This Revision Bite will help you think about the ways in which the New Deal was a success and how it could be deemed a failure.
- Roosevelt restored confidence in the American people.
- Millions of people were given work in government projects.
- A lot of valuable work was carried out by the [Alphabet agencies: US government agencies - with shortened names such as PWA, TVA - that were founded to create jobs and provide services to help recovery from the Great Depression. ] in building schools, roads and hospitals.
- Roosevelt rescued the banking system from collapse and saved capitalism.
- There was a new recession - the 'Roosevelt recession' in 1937.
- Unemployment was not conquered by the New Deal.
- Many of the jobs created by the New Deal were only temporary.
- The New Deal was the most costly government programme in American History and some of its projects could be accused of wasting money.
FDR's New Deal Summary & Analysis
New Deal for a Depression That's Getting Old
Shortly after taking office in 1932, Roosevelt announced the "3 Rs" of the New Deal program to the American people—it was a package deal of relief, recovery, and reform. Just what the doctor ordered.
In the field of relief, the New Deal proved to be highly successful. Millions of Americans, unable to find work in an economy that was still badly broken four years into the Great Depression, might have literally starved to death if not for the government checks they earned by working for new agencies like the Civilian Conservation Corps and the Works Progress Administration.
But in retrospect, it's kind of an obvious solution: if the private sector isn't making jobs, maybe the government should.
In terms of reform, the New Deal legacy may have been unmatched in American history. For better or worse, Roosevelt's program drastically altered the relationship between the capitalist market, the people, and their government, creating for the first time in this country's history, an activist state committed to providing individual citizens with a measure of security against the unpredictable turns of the market.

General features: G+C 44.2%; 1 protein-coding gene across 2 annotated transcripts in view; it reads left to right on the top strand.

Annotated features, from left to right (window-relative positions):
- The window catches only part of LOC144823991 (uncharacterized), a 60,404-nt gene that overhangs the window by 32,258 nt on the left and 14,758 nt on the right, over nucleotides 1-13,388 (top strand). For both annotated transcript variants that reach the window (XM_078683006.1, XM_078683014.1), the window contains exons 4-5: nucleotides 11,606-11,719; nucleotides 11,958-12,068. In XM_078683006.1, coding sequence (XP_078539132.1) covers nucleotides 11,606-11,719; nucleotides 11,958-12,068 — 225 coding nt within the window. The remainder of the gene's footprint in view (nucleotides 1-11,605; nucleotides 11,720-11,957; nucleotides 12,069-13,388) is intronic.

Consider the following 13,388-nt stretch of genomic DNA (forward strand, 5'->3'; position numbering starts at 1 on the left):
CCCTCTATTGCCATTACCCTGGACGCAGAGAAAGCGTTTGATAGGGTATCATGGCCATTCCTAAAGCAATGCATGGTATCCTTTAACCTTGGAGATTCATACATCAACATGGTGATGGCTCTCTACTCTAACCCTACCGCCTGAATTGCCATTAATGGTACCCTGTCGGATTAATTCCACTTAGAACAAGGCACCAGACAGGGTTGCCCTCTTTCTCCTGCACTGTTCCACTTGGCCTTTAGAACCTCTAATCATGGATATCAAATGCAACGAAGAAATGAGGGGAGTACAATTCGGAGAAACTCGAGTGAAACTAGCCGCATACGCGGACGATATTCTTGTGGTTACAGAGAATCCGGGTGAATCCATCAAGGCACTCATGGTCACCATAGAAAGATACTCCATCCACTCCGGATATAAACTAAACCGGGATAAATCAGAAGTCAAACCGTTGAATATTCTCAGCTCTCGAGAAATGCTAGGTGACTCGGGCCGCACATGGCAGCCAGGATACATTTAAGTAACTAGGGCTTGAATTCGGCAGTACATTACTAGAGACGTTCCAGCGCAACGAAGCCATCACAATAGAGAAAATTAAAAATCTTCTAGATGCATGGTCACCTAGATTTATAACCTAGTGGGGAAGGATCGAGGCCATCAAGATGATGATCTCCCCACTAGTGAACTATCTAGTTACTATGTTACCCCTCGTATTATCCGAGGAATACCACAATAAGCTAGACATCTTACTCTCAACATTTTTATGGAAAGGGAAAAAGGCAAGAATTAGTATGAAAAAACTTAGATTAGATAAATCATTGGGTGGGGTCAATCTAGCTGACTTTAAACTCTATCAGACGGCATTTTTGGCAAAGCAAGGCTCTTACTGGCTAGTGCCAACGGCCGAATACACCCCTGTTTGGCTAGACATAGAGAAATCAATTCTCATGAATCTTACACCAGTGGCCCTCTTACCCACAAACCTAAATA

Some believe this vast enlargement of the government's role in American society helped the country's long-run prospects. Others think we should allow the free market decide who starves. In any case, it remains a question of great political controversy to this day, but there can be no denying the magnitude of change wrought by FDR's presidency.
But when it came to recovery, the New Deal's performance lagged. It was certainly successful in both short-term relief, and in implementing long-term structural reform. However, as Roosevelt's political enemies fought him, the New Deal failed to end the Great Depression. Throughout the decade of the 1930s, unemployment remained brutally high, while economic growth remained painfully slow.
Recovery only came about, at last, in Roosevelt's third term, when the heavy demands of mobilization for World War II finally restored the country to full employment, in essence by doing exactly what the New Deal had been attempting: providing government-created jobs.
Ironically, then, Adolf Hitler probably did more to end the Great Depression in America than Franklin Roosevelt did. Yikes.
Still, despite failing in its most important objective, the New Deal forever changed the country. Roosevelt built a dominant new political coalition, creating a Democratic majority that lasted for half a century. The structural stability and social security provided by the New Deal's reforms underlay a postwar economic boom that many historians and economists have described as the "golden age of American capitalism."
And Roosevelt permanently changed the American people's expectations of their presidents and their government, by actually, you know, doing stuff. Fortunately for later presidents, this expectation has since been rescinded.